Citadel Theatre releases plan to deal with harassment, bullying

A new report from the Citadel Theatre highlights their plan to address several allegations of bullying and harassment that surfaced last year.

'We know that this is ongoing work,' reads letter from organization

The Citadel Theatre issued an apology to staff and community members, acknowledging 'several allegations of harassment' back in March of last year. (Wil Wang/CBC)

A new report from the Citadel Theatre highlights its plan to address workplace bullying and harassment after several allegations against the theatre surfaced last year.

The report includes comments from people who attended a community event on "reclaiming the Citadel as a safe workplace" in May last year.

Many of the attendees shared some of their experiences with the theatre over the years and some of the challenges, according to the report. One person characterized their experience with the theatre as one of "fear, intimidation and isolation." 

Another person said their experience with the Citadel "changed the trajectory of their life," reads the document.

The theatre's board chair Wendy Dupree told CBC News Thursday that the comments are "difficult to hear," but the organization is still working on changing its policies.

"We've committed to continuing to keep ourselves available and to provide avenues for feedback and for conversation- Wendy Dupree, Citadel board chair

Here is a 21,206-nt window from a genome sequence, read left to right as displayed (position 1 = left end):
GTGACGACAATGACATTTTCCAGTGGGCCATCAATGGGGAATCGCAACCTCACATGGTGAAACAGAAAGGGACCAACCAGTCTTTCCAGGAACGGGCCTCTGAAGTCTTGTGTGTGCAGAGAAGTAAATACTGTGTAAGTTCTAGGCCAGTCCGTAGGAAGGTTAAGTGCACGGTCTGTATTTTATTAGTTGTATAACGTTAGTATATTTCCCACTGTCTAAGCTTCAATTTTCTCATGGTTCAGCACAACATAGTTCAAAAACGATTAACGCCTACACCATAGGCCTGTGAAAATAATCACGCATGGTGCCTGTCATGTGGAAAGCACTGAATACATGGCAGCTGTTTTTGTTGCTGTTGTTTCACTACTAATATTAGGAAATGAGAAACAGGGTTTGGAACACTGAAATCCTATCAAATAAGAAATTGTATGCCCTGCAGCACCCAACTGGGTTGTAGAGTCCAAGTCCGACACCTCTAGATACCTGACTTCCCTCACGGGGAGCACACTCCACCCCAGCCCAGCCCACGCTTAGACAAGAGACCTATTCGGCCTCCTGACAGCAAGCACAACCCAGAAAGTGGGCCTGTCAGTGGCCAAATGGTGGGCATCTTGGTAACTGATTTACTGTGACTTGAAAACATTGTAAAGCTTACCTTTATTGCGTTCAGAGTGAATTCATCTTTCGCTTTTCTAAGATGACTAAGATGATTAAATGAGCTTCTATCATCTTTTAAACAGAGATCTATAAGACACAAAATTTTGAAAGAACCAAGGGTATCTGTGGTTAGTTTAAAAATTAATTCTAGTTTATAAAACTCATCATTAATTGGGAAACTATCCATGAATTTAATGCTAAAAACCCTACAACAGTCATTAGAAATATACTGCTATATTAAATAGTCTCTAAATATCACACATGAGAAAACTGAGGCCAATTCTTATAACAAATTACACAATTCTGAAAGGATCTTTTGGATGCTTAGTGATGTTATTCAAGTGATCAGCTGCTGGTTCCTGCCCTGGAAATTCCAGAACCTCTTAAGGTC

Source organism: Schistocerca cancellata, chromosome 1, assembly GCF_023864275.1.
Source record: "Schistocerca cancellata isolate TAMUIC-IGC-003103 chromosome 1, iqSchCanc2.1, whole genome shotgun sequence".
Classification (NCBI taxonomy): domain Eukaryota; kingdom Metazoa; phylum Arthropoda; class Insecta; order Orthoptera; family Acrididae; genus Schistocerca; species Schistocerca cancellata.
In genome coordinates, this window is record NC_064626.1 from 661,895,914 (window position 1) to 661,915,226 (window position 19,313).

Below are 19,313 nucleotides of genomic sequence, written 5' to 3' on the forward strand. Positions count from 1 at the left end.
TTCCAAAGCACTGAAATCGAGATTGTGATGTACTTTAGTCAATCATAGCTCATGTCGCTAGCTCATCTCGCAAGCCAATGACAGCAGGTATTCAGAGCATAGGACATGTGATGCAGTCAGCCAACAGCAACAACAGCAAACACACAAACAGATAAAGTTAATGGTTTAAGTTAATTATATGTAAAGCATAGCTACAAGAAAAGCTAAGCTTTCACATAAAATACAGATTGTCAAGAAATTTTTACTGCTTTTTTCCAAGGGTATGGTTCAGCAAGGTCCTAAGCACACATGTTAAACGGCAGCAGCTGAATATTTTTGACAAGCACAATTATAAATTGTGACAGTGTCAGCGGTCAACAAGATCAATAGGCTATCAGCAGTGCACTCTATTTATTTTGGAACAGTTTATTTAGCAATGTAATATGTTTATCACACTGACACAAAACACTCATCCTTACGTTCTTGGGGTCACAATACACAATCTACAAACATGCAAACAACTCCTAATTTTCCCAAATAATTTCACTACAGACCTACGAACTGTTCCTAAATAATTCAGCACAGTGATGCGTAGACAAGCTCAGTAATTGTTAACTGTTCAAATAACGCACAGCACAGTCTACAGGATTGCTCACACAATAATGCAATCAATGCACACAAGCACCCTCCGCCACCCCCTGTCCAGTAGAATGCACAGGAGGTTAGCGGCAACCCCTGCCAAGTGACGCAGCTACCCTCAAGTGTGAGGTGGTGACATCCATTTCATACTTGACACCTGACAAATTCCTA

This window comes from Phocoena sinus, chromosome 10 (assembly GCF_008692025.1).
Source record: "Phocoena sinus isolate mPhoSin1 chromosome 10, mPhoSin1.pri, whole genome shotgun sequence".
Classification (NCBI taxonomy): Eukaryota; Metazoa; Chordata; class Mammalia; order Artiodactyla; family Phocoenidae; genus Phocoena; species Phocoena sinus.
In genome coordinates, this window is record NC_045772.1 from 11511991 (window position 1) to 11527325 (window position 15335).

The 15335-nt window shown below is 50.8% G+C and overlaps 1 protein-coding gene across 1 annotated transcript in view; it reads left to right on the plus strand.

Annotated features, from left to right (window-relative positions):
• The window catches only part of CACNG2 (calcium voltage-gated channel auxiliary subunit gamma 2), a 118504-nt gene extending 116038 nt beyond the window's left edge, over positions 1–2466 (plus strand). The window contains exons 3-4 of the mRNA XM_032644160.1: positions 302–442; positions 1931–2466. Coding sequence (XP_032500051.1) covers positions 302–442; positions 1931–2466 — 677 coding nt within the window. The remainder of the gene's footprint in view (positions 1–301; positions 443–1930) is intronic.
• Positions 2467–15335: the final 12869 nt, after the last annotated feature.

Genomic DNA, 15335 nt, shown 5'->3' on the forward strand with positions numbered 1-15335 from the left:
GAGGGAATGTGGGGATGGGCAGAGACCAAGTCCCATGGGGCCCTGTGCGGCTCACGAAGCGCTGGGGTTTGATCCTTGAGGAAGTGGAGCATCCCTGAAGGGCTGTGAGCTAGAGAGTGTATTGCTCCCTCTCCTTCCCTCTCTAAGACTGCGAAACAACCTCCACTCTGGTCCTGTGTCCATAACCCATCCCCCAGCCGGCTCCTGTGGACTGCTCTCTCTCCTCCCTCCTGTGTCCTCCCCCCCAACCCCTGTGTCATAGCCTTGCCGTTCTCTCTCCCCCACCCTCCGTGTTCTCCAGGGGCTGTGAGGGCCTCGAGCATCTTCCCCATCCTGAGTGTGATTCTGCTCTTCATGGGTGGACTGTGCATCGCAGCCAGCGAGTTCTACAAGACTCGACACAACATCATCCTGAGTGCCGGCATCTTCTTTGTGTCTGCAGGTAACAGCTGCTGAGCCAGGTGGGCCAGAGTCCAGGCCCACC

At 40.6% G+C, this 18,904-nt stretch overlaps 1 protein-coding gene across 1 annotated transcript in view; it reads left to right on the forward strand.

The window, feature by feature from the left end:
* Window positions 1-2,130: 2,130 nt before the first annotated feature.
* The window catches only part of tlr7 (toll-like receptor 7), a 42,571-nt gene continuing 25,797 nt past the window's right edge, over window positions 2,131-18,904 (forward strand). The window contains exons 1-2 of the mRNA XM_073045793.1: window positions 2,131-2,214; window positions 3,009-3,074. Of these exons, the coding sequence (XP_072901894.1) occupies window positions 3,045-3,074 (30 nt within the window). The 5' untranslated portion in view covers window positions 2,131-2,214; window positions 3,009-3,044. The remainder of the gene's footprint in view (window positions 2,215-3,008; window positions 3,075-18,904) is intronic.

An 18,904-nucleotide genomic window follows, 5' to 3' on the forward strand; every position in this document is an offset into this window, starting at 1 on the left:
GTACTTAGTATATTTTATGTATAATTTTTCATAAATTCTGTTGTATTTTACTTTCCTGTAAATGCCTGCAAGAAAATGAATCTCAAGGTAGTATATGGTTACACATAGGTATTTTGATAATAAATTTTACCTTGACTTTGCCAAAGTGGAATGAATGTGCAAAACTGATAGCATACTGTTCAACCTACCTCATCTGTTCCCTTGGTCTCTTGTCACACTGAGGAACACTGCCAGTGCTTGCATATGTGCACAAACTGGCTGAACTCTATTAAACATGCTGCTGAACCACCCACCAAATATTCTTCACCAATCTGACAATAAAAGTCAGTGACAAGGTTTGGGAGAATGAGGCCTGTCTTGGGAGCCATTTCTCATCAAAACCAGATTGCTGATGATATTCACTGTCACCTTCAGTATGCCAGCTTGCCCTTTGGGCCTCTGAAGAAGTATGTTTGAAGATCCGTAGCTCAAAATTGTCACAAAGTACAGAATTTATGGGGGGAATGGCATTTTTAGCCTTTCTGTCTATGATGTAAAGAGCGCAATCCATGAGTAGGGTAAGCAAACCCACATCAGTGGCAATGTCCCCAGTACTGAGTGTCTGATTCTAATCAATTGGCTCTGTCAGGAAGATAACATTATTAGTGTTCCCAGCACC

"We've committed to continuing to keep ourselves available and to provide avenues for feedback and for conversation," said Dupree.

The organization publicly apologized to artists and staff when the allegations became public last March. 

Since then, Citadel staff have incorporated 12 different measures in an attempt to improve the workplace, according to the public report. Among them were the hiring of a human resources representative and providing leaders management and harassment prevention training.

The theatre also piloted a "360 degree evaluation process" that allows staff to provide feedback anonymously, reads the public document.

That program will eventually expand to welcome anonymous complaints from actors and others in the theatre community, said Dupree. Four other measures are also in progress, states the report. 

In a co-authored letter posted on the organization's website Wednesday, Dupree and artistic director Daryl Cloran acknowledged more needs to be done.

"We know that this is ongoing work," reads the letter. 

Dupree said the organization's staff want to rebuild the community's trust by continuing talks and making changes more public. 

"Hopefully these things together will continue to develop the community's trust in us and that we're really committed to maintaining a safe workplace," said Dupree.

The theatre plans to host a public panel discussion on safe workplaces in theatre on Feb. 11.